Anda di halaman 1dari 13

9/29/2007

@MFR2007 1
ORE MINERALS EXPLORATION
Handout - 5 @ Rosana, MF 2007
Mainly water
Always brines dissolved salts : Always brines dissolved salts :
NaCl, KCl, CaSO4, CaCl2
Salinity ranges from + 3.5 wt% to 10x
salinity of seawater
Such brines capable to dissolve : Au, Ag,
@MFR2007 2
p , g,
Cu, Pb, Zn
High temperatures increase the
effectiveness of brines to dissolve metals
Magmatic
Ground water
Seawater
Meteoric water
@MFR2007 3
Meteoric water
Regional
metamorphism
Moves upwards of hydrothermal solution
Cool & dissolved minerals precipitate
Continuous over large period of time
Convection cell is required to maintain constant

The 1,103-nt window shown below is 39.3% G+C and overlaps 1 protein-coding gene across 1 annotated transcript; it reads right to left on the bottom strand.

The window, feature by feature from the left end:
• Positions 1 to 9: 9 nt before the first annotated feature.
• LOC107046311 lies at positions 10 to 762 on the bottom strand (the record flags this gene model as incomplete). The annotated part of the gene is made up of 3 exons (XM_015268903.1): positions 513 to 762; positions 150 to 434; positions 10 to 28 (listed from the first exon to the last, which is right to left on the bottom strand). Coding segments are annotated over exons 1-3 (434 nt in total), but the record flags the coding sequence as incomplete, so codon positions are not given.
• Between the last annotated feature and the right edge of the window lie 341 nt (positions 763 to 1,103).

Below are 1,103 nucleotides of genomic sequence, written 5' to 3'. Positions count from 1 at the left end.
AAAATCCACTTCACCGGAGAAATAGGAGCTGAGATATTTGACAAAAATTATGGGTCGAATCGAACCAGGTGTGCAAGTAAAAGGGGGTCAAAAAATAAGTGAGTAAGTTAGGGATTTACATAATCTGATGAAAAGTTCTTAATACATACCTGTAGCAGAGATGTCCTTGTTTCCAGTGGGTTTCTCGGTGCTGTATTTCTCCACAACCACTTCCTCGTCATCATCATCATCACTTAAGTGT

precipitation
Upward movement slow precipitation over wide area, may not form an
ore body
@MFR2007
4
Rapid movement rapid cooling & precipitation over limited area, form
an ore body
Boiling, rapid pressure decrease, reaction with wall rock, mix with
seawater rapid precipitation and concentration, may form an ore
deposit
9/29/2007
@MFR2007 2
In 1962, oil drilling struck a 350
o
C brine at 1.5 km depth
As brine flowed upward and cooled, deposited siliceous
Over 3 months, + 8 tons precipitated contain 20 wt% Cu
and 8 wt % Ag
In 1962, oil drilling struck a 350
o
C brine at 1.5 km depth
As brine flowed upward and cooled, deposited siliceous
Over 3 months, + 8 tons precipitated contain 20 wt% Cu
and 8 wt % Ag
Imperial Valley,
southern
California and 8 wt % Ag and 8 wt % Ag California
In 1964, oceanographers discovered a series of hot,